If Alshon Jeffery is back with the Eagles in 2020 — and that's a big if, salary cap implications notwithstanding — it wouldn't necessarily be the worst thing.
In fact, hanging on to Jeffery could prove beneficial, however unlikely that sounds.
In a perfect world, the Eagles wouldn't need to think twice about moving on from Jeffery. He's 30, his production has declined, he can't stay healthy, he counts for $15.7 million against the cap this coming season, he doesn't have the greatest chemistry with Carson Wentz on the football field and he's believed to have been critical of the franchise quarterback off of it.
Jeffery would probably be gone already, except his release will cost the Eagles around $26 million in dead money against the cap.
In other words, better prepare yourself for the possibility he's going to be here.
The Eagles do have options, and we'll get into those, but here's a thought: is it really so bad if Jeffery returns?
Less than ideal, sure.
Bad? Maybe not.
At this point, Jeffery's performance isn't even the most divisive issue. The desire to see him go is rooted in large part in the theory he's the anonymous source who bashed Wentz in the media.
Never mind it hasn't exactly been confirmed Jeffery made the comments in the first place. Let's just assume he was the anonymous source. Was what Jeffery said so awful? Was it even untrue?
To paraphrase, the source said the Eagles should simplify the offense, Wentz needed to check down more and Zach Ertz was targeted too much. The point about Ertz aside, these were legitimate gripes back in October, when the Eagles were 3-3 and the likes Mack Hollins and J.J. Arcega-Whiteside were fixtures in the lineup. Heck, some of that could be interpreted as more of a shot at the coaching staff than the quarterback.
Is Wentz taking it personally? When questioned about Jeffery's relationship with his quarterback at the combine on Tuesday, Eagles coach Doug Pederson didn't exactly deny the receiver said those things. Yet, Pederson's answer was almost an admission the offense was a mess at the time.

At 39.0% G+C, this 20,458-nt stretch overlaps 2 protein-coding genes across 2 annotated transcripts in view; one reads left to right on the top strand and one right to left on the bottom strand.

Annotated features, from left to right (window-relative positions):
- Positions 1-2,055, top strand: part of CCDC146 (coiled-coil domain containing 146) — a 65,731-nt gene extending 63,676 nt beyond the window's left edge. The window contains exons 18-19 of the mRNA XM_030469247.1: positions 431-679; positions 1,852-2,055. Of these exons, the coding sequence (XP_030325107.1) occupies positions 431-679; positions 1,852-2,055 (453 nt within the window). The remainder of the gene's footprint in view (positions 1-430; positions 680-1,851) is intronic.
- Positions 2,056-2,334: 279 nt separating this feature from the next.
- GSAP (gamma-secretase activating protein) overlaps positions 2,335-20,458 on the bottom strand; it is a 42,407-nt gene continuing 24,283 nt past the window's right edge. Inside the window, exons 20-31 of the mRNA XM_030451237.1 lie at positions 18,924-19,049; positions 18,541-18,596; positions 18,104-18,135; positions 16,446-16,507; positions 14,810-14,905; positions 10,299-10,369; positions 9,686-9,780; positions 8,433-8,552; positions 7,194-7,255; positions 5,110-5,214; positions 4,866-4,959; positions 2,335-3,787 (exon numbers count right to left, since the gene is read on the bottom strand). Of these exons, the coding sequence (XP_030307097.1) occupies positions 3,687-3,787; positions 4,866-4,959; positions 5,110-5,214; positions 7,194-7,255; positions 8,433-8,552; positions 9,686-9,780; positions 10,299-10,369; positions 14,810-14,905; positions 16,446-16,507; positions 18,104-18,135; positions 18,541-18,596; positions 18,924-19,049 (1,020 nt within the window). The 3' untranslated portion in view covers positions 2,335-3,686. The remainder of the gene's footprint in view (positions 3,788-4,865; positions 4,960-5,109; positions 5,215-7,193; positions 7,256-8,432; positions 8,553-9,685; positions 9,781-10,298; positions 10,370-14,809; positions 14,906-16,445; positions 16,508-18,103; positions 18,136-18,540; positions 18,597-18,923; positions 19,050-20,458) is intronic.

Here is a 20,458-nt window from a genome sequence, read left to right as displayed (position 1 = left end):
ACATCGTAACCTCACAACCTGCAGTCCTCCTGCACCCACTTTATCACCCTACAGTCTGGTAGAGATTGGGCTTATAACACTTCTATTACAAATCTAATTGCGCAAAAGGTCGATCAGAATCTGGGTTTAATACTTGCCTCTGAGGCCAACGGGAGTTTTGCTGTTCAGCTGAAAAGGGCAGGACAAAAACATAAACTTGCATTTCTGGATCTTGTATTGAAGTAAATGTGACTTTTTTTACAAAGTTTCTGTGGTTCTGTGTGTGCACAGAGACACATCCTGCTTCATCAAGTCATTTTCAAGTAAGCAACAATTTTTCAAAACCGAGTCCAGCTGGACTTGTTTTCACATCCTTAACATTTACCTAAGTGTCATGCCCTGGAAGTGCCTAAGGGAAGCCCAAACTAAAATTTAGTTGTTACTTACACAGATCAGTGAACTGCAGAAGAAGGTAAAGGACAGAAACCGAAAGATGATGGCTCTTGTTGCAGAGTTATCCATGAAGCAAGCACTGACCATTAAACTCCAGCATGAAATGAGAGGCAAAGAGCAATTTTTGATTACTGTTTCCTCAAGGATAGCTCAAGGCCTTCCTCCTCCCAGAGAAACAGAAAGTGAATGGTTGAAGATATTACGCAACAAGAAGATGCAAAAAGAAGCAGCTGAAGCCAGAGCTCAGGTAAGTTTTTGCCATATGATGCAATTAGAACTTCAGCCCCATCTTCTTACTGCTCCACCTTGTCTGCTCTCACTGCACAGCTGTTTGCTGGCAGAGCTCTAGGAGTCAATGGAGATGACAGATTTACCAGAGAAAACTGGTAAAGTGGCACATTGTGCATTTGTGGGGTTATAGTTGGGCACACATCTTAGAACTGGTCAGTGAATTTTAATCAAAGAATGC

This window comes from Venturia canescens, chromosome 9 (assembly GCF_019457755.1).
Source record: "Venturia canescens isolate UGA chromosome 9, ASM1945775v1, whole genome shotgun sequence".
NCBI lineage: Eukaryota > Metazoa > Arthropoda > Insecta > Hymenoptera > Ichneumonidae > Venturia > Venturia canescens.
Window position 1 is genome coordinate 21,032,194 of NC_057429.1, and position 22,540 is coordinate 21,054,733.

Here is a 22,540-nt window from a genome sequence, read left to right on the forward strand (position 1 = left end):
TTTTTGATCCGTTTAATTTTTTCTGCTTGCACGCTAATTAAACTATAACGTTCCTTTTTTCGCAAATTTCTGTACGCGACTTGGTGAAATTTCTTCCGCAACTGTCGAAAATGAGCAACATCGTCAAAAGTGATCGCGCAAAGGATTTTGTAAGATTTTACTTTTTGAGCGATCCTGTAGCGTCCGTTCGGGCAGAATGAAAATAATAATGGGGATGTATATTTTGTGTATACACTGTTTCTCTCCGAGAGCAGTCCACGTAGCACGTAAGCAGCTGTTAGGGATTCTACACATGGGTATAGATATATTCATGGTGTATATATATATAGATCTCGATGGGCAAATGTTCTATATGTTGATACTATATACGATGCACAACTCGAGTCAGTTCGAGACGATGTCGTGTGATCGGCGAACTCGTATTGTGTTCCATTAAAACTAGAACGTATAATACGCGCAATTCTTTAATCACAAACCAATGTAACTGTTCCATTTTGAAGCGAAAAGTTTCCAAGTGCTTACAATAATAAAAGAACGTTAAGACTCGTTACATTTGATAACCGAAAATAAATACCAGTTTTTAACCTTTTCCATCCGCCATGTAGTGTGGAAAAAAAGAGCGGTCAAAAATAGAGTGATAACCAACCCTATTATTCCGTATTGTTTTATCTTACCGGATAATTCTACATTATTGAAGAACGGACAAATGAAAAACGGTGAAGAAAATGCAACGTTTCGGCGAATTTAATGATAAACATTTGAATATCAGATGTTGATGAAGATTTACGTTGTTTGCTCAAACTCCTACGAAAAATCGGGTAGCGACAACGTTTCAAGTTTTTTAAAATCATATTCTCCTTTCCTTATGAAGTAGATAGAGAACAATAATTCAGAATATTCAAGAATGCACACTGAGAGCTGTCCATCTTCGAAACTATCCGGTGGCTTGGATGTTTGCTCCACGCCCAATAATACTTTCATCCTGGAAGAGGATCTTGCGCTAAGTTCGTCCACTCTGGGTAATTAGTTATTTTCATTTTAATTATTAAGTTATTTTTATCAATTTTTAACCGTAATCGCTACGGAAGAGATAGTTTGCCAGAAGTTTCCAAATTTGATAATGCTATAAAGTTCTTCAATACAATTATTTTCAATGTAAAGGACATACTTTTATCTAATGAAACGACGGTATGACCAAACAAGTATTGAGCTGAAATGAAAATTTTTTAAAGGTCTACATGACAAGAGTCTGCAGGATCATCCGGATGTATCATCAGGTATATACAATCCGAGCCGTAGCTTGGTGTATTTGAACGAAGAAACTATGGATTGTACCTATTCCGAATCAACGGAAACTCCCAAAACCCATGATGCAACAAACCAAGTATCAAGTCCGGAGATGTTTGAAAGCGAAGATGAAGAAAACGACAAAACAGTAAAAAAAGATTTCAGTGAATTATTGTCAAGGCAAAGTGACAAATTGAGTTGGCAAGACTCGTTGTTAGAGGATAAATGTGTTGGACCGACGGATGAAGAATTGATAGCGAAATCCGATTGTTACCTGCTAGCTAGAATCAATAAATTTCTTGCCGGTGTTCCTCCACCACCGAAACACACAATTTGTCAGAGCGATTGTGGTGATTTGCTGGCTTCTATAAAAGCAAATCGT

"I think one of the big things where Carson really took a big step was in that leadership approach the past year," said Pederson. "Getting everybody on the same page and on board.
"It's just unfortunate. We had a lot of high expectations as an offense going into the season. Then when pieces started to drop out, it was just unfortunate that way. But there were no issues between those two."
Pederson isn't going to come right out and reveal a problem between two of his players, so believe what you want. Supposing the relationship between Wentz and Jeffery is frayed though, it doesn't automatically mean there's a distraction.
First of all, Jeffery should be motivated to perform, because even if the Eagles do retain his services, 2020 essentially becomes a contract year. His 43 catches, 490 yards and 11.4 yards per reception last season were his lowest totals since he was a rookie, not to mention the whole media circus.
If Jeffery wants to get paid, he needs to prove he can still play.
Then there's the question of how much Jeffery will even be around the team. He's currently recovering from a Lisfranc injury and may not be ready to go Week 1, meaning he could spend his spring and summer rehabbing before potentially starting the season on the physically unable to perform list.
Not only will Jeffery's presence in the locker room be minimized during that time. If and whenever he is ready to play, he'll be fresh for an Eagles playoff run and have every reason to bring his A game.
Even if he only made one catch even close to impactful as the one he made to help the Eagles beat the Patriots in the Super Bowl, it will have been worth it.
For what it's worth, Jeffery's agent also Tweeted his client wants to continue playing for the Eagles.
None of which is to say the Eagles shouldn't explore avenues to get rid of Jeffery.
If the NFL and its players union agree to a new collective bargaining agreement in place before the start of the new league year on March 18, the Eagles will be able to designate Jeffery a post-June 1 cut and spread the cap hit over two years. Don't rule out an inventive trade where a team with ample cap space agrees to eat that guaranteed money in exchange for draft picks, either.
Or, the Eagles can just eat a record $26 million in dead money for 2020.
None of those options is more palatable than simply keeping Jeffery though. The Eagles are paying him one way or another, no matter how the money is shifted or if draft picks are exchanged, so they might as well get something out of him.
Hopefully, Howie Roseman will be the adult in the room here and realize, yes, Jeffery needs to keep his complaints in-house — if it was truly he who went to the media — but overreacting could be more detrimental to the team than moving forward amicably.
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